Disorders such as Parkinson’s disease, Alzheimer’s disease, and dementia have become increasingly common among older adults. Dementia and related diseases can be extraordinarily difficult for everyone, including the families of the seniors who are affected. When your loved one suffers from dementia, it can be difficult to take care of financial and legal manners. If your loved one suffers from dementia, you might benefit from consulting with the caring professionals at Elder Care Direction so that you can understand the potential implications of making decisions for your loved one.
Signs of dementia and diagnoses of dementia-causing diseases
The legal determination of your loved one’s mental competence will depend on the legal standards that are in place in your state. In most cases, dementia that is minor or in its beginning stages will not be sufficient for a declaration of mental incapacity. If your loved one has been diagnosed with Alzheimer’s disease or a related condition but is still mentally competent, it may be important for him or her to draft a durable power of attorney before he or she becomes incapacitated. This can allow your loved one to designate a trusted person to make important health care, financial, and legal decisions on his or her behalf at the time that he or she becomes incompetent. If your loved one is no longer competent, he or she will not be able to create a durable power of attorney. In that case, you might need to go through a complicated legal process to obtain legal guardianship.
Like a power of attorney, a will that is written after your loved one is no longer competent will not be considered to be valid. It is important for your loved one to write a will before he or she becomes incapacitated. Your loved one may also want to inventory all of his or her assets and debts list details of where important documents such as titles, deeds, insurance policies, and tax documents are located.
If your loved one is already incompetent but has a previously signed will, any changes or modifications that are made to it will likely be considered invalid.
The ability to write and execute wills is called a person’s testamentary capacity. If it is suspected that the person who signed the will was mentally incapacitated at the time, the will may be challenged. If a will is successfully challenged, the court will deem it to be invalid and act as if it doesn’t exist.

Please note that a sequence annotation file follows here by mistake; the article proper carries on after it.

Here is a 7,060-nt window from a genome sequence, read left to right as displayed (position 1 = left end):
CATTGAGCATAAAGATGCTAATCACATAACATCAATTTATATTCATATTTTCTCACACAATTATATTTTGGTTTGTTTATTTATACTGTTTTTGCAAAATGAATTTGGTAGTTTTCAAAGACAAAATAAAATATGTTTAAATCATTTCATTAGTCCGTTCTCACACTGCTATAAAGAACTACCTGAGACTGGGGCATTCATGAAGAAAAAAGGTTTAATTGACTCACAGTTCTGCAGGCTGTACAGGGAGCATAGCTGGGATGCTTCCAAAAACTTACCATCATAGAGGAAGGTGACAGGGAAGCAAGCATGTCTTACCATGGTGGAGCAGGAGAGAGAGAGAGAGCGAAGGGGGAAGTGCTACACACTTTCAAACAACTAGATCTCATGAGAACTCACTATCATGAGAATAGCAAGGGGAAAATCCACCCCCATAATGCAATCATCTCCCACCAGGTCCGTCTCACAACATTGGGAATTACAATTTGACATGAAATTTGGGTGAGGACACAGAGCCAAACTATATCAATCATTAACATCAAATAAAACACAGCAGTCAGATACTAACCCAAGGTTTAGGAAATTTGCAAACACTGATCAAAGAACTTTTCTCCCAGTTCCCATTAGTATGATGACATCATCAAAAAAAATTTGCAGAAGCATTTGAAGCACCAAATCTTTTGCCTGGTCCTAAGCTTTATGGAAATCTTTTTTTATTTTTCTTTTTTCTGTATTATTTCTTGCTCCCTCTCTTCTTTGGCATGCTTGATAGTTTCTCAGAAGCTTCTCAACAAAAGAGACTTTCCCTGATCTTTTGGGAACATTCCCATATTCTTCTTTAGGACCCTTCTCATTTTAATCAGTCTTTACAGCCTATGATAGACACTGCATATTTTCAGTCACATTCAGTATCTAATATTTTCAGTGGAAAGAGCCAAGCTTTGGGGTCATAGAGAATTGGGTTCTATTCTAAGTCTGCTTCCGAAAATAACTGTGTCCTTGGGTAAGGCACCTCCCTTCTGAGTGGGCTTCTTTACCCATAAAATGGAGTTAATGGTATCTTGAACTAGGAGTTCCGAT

Testamentary capacity requires that people who write wills must be aware of the following at the time that the wills are signed:
- Value and extent of their property
- Next of kin
- Ability to make the disposition
- Ability to drive and to make other decisions
It is common for grown children to worry about their parents while they drive. They might also worry about their parents entering into contracts and completing financial transactions. If you are worried about these types of things, you might need to get an evaluation of your parents’ mental competence. For driving, this might be harder. Older adults who have dementia but who are able to pass the vision test are often allowed to maintain their driver’s licenses. This means that you might have to take steps as a family to try to enforce a decision not to let your elderly loved one drive.
Some states have programs in place to help the families of people who have dementia to make those determinations. Others may require that elderly drivers undergo driving tests. You should check with your state to figure out the rules where your loved one lives.
Assistance with the activities of daily living
It is important for you to research the potential costs of providing care for your loved one who has dementia. Public services and insurance may help. Before your parent needs daily assistance, it is important for you to have a durable power of attorney in place. You can find multiple resources from the Alzheimer’s Association.
It is important for your loved one to have an advance directive in place to state his or her end-of-life wishes. These may be included in his or her written will.
Contact Elder Care Direction
Elder Care Direction has a team of dedicated professionals who are focused on helping elderly people and their loved ones with end-of-life planning and related concerns. To learn more, contact us today to schedule a consultation.